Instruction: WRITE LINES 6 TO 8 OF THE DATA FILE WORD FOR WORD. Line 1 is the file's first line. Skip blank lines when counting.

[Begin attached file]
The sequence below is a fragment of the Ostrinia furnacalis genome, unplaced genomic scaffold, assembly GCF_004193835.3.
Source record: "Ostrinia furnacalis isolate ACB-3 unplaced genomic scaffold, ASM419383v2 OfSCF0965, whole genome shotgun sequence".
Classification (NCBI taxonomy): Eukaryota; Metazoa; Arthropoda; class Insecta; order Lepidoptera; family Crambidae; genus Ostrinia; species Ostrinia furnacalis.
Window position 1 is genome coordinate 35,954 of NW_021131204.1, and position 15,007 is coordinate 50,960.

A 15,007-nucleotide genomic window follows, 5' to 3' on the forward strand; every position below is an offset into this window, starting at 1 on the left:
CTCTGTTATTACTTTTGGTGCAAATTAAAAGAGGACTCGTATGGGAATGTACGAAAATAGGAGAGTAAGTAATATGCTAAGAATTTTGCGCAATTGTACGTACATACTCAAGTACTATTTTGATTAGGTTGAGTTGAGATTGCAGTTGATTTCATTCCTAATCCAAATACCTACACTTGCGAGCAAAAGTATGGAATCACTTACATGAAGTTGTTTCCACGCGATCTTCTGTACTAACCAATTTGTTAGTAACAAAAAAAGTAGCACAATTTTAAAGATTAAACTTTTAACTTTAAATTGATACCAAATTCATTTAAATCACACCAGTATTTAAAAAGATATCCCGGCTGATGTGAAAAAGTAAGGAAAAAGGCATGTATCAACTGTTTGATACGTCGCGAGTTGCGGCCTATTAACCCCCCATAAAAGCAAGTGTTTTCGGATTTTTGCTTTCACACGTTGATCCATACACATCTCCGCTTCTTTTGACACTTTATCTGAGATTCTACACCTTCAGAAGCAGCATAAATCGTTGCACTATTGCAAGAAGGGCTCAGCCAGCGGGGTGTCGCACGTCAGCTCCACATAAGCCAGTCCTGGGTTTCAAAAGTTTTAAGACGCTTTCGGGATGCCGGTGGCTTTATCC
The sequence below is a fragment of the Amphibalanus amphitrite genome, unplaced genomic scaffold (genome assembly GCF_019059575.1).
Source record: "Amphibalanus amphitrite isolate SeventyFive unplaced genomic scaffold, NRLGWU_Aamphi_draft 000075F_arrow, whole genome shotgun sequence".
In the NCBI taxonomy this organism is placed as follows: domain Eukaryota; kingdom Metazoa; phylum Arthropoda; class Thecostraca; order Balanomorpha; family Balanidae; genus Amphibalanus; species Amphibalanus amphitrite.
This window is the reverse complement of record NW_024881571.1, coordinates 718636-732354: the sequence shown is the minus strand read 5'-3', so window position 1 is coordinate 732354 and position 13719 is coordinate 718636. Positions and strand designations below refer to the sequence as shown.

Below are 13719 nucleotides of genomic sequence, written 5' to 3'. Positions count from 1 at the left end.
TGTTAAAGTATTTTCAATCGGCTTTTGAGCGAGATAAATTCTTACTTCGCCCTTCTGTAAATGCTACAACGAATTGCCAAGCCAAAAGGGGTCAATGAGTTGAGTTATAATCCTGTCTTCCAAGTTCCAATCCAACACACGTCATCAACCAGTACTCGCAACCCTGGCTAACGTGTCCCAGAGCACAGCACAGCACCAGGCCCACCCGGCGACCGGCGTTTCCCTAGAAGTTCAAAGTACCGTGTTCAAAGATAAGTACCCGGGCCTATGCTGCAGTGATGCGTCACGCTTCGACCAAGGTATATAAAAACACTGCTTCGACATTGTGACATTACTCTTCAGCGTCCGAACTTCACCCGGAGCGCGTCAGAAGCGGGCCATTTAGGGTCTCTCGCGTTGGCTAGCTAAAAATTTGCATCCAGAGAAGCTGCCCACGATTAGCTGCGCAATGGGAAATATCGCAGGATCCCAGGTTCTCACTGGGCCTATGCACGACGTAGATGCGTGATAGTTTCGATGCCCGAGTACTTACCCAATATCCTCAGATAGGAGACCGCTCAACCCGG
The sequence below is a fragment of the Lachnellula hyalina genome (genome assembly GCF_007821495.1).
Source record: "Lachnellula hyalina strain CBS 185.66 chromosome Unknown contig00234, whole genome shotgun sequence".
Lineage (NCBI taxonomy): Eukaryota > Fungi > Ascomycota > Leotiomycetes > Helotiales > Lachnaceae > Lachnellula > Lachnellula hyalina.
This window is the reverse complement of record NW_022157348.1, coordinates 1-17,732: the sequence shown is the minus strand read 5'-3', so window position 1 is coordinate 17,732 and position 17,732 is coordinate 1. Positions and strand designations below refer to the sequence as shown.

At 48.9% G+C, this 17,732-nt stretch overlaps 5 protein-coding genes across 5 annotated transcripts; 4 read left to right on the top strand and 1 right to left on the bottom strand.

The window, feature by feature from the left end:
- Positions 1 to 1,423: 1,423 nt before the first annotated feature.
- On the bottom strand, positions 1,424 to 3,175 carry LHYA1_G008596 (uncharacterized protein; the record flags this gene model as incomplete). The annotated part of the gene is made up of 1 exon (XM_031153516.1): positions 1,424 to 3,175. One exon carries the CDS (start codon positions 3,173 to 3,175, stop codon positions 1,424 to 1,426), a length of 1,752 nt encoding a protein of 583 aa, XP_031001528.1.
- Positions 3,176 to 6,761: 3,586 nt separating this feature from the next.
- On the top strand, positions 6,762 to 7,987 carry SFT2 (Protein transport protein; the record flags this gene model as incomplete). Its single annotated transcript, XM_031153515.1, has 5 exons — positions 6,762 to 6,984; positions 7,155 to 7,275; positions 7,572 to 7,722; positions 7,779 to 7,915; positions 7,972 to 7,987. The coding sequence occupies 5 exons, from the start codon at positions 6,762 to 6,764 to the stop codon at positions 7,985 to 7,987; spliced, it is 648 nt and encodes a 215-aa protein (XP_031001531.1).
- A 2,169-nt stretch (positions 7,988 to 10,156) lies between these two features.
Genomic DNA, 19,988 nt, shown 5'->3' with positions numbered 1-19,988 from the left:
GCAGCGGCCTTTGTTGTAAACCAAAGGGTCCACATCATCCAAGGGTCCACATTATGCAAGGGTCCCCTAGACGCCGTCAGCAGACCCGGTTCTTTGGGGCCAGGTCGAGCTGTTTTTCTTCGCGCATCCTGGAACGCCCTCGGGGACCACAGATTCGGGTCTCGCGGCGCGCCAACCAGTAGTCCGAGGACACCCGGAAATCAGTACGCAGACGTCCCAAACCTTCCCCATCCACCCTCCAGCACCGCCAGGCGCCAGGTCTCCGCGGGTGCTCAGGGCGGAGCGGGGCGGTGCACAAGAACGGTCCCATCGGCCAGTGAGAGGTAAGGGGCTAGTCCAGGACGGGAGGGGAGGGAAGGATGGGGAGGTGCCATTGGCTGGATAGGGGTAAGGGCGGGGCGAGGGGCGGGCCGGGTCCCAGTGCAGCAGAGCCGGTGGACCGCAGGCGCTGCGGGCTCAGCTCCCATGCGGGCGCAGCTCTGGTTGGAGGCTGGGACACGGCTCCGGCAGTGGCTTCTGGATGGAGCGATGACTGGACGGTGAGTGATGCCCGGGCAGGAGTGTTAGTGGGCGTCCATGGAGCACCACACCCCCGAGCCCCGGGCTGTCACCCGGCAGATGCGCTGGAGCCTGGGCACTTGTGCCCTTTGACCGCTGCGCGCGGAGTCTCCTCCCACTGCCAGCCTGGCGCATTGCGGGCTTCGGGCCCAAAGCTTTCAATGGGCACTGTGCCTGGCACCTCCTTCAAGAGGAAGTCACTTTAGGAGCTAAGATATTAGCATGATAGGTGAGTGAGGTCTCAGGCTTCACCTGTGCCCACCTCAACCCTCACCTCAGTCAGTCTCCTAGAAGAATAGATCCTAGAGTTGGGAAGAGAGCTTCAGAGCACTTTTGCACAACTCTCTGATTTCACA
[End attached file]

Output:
CTCTGTTATTACTTTTGGTGCAAATTAAAAGAGGACTCGTATGGGAATGTACGAAAATAGGAGAGTAAGTAATATGCTAAGAATTTTGCGCAATTGTACGTACATACTCAAGTACTATTTTGATTAGGTTGAGTTGAGATTGCAGTTGATTTCATTCCTAATCCAAATACCTACACTTGCGAGCAAAAGTATGGAATCACTTACATGAAGTTGTTTCCACGCGATCTTCTGTACTAACCAATTTGTTAGTAACAAAAAAAGTAGCACAATTTTAAAGATTAAACTTTTAACTTTAAATTGATACCAAATTCATTTAAATCACACCAGTATTTAAAAAGATATCCCGGCTGATGTGAAAAAGTAAGGAAAAAGGCATGTATCAACTGTTTGATACGTCGCGAGTTGCGGCCTATTAACCCCCCATAAAAGCAAGTGTTTTCGGATTTTTGCTTTCACACGTTGATCCATACACATCTCCGCTTCTTTTGACACTTTATCTGAGATTCTACACCTTCAGAAGCAGCATAAATCGTTGCACTATTGCAAGAAGGGCTCAGCCAGCGGGGTGTCGCACGTCAGCTCCACATAAGCCAGTCCTGGGTTTCAAAAGTTTTAAGACGCTTTCGGGATGCCGGTGGCTTTATCC
The sequence below is a fragment of the Amphibalanus amphitrite genome, unplaced genomic scaffold (genome assembly GCF_019059575.1).
Source record: "Amphibalanus amphitrite isolate SeventyFive unplaced genomic scaffold, NRLGWU_Aamphi_draft 000075F_arrow, whole genome shotgun sequence".